Palace: PH won't recognize Chinese names of Benham Rise features

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Metro Manila (CNN Philippines, February 14) — The government has rejected the names given by China to some undersea features in Benham Rise.

"We object and do not recognize the Chinese names given to some undersea features in the Philippine Rise," Presidential Spokesperson Harry Roque said in a statement on Wednesday.

President Rodrigo Duterte named the undersea plateau Philippine Rise in May 2017 after Chinese survey ships were spotted there in March. The area is located 135 miles off the coast of Aurora province and lies within the Philippines' exclusive economic zone where the country has sole right to its resources.

Roque said the Philippine Embassy in Beijing had "already raised our concern to China."

He added the consulate was "considering a recommendation" to bring the matter up with the international organization that approved the Chinese names – the Sub-Committee on Undersea Feature Names (SCUFN) of the International Hydrographic Organization and Intergovernmental Oceanographic Commission of UNESCO.

The Philippines is not a member of SCUFN where China submitted its proposals during meetings of the organization in Brazil in October 2015 and September 2017.

Jay Batongbacal, director of the University of the Philippines' Institute for Maritime Affairs and Law of the Sea, said in a Facebook post on Monday that the names were approved in 2016 and 2017.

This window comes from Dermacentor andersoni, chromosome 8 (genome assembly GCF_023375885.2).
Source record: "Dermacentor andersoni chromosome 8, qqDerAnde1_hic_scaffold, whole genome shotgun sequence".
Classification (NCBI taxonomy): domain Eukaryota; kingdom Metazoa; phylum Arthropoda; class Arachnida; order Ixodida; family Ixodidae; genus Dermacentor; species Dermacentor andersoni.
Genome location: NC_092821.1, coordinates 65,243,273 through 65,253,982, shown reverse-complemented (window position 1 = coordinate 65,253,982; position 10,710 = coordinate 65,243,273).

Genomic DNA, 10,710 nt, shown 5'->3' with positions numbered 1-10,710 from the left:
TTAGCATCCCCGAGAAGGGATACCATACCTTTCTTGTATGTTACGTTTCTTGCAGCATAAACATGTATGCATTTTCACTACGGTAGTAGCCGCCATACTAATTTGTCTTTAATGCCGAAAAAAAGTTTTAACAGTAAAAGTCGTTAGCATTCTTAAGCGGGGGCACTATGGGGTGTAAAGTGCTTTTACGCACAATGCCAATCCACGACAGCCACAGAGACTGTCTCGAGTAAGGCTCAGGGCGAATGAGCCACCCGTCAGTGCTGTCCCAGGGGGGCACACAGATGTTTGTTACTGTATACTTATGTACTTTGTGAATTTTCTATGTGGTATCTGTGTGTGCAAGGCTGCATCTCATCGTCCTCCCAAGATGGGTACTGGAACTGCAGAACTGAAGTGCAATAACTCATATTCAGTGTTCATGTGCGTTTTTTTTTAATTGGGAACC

READ: China names five undersea features in Benham Rise

These are the Jinghao and Tianbao Seamounts located 70 nautical miles east of Cagayan province, the Haidonquing Seamount further east, and the Jujiu Seamount and Cuiqiao Hill in the northern part of the Luzon plateau.

Except for Haidonquing, the names are already included in the General Bathymetric Chart of the Oceans (GEBCO), an internationally-recognized seafloor map of the world's waters.

Based on the GEBCO website, the four features were "discovered" by Chinese survey vessel Li Siguang Hao in 2004.

It is not immediately known if the research had a permit from the Department of Foreign Affairs.

The names Jinghao and Tianbao were proposed by the China Navy Hydrographic Office in 2015.  The other two were proposed by the China Ocean Mineral Resources R&D Association in 2016.

Names can be submitted by individuals, agencies, and organizations involved in conducting marine research in the area.

The United Nations in 2012 ruled the Philippines had sovereign rights over Benham Rise as part of its extended continental shelf.

Batongbacal said China's move was an affront to the country's national pride. The maritime expert also said he believes China would propose more names on sea features in Benham Rise.

'Not for China to name'

Minority Senator Bam Aquino said "it is only right that" the government oppose any move to name areas within the country's territory.

"Benham Rise is clearly Philippine territory and its features are not for China to name," Aquino, chairman of the Senate Committee on Science and Technology, said in a statement.

He urged the government to act on what China is doing to lay claim on Philippine Rise.

"Dapat nang magkaroon ng matibay at malinaw na plano ang pamahalaan sa Philippine Rise, lalo ngayong unti-unti nang kumikilos ang China para ito'y angkinin," he said.

Translation: "The government should have a firm and clear plan on the Philippine Rise, especially now that China is working on claiming it."